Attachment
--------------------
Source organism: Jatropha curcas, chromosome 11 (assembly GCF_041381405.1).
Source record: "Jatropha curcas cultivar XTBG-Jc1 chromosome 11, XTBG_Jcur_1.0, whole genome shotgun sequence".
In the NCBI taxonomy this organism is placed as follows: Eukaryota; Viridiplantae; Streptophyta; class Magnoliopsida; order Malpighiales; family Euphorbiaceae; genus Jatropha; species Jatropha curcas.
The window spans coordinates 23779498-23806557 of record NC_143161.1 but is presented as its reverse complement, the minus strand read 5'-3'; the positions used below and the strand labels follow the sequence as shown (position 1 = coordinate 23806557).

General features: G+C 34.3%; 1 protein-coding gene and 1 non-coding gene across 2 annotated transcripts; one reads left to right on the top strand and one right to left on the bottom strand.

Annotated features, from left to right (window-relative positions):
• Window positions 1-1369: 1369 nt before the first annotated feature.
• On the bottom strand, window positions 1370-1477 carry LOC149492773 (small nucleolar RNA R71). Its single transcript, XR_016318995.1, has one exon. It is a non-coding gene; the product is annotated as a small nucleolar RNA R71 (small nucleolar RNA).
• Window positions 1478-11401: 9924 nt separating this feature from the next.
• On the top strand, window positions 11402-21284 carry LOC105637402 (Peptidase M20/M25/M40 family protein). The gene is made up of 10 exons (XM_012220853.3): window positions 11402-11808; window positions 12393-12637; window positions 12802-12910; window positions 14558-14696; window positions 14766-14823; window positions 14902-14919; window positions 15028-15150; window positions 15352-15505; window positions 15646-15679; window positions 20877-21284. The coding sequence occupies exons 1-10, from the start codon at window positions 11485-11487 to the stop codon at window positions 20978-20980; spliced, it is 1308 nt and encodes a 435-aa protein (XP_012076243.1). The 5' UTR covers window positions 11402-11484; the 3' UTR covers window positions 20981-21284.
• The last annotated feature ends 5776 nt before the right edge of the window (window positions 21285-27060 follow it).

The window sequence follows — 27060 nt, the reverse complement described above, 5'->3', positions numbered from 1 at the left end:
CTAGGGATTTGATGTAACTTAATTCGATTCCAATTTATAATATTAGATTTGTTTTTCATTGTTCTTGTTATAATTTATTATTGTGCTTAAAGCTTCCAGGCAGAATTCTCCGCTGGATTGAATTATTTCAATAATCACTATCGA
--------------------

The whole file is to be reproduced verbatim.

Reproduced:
Source organism: Jatropha curcas, chromosome 11 (assembly GCF_041381405.1).
Source record: "Jatropha curcas cultivar XTBG-Jc1 chromosome 11, XTBG_Jcur_1.0, whole genome shotgun sequence".
In the NCBI taxonomy this organism is placed as follows: Eukaryota; Viridiplantae; Streptophyta; class Magnoliopsida; order Malpighiales; family Euphorbiaceae; genus Jatropha; species Jatropha curcas.
The window spans coordinates 23779498-23806557 of record NC_143161.1 but is presented as its reverse complement, the minus strand read 5'-3'; the positions used below and the strand labels follow the sequence as shown (position 1 = coordinate 23806557).

General features: G+C 34.3%; 1 protein-coding gene and 1 non-coding gene across 2 annotated transcripts; one reads left to right on the top strand and one right to left on the bottom strand.

Annotated features, from left to right (window-relative positions):
• Window positions 1-1369: 1369 nt before the first annotated feature.
• On the bottom strand, window positions 1370-1477 carry LOC149492773 (small nucleolar RNA R71). Its single transcript, XR_016318995.1, has one exon. It is a non-coding gene; the product is annotated as a small nucleolar RNA R71 (small nucleolar RNA).
• Window positions 1478-11401: 9924 nt separating this feature from the next.
• On the top strand, window positions 11402-21284 carry LOC105637402 (Peptidase M20/M25/M40 family protein). The gene is made up of 10 exons (XM_012220853.3): window positions 11402-11808; window positions 12393-12637; window positions 12802-12910; window positions 14558-14696; window positions 14766-14823; window positions 14902-14919; window positions 15028-15150; window positions 15352-15505; window positions 15646-15679; window positions 20877-21284. The coding sequence occupies exons 1-10, from the start codon at window positions 11485-11487 to the stop codon at window positions 20978-20980; spliced, it is 1308 nt and encodes a 435-aa protein (XP_012076243.1). The 5' UTR covers window positions 11402-11484; the 3' UTR covers window positions 20981-21284.
• The last annotated feature ends 5776 nt before the right edge of the window (window positions 21285-27060 follow it).

The window sequence follows — 27060 nt, the reverse complement described above, 5'->3', positions numbered from 1 at the left end:
CTAGGGATTTGATGTAACTTAATTCGATTCCAATTTATAATATTAGATTTGTTTTTCATTGTTCTTGTTATAATTTATTATTGTGCTTAAAGCTTCCAGGCAGAATTCTCCGCTGGATTGAATTATTTCAATAATCACTATCGA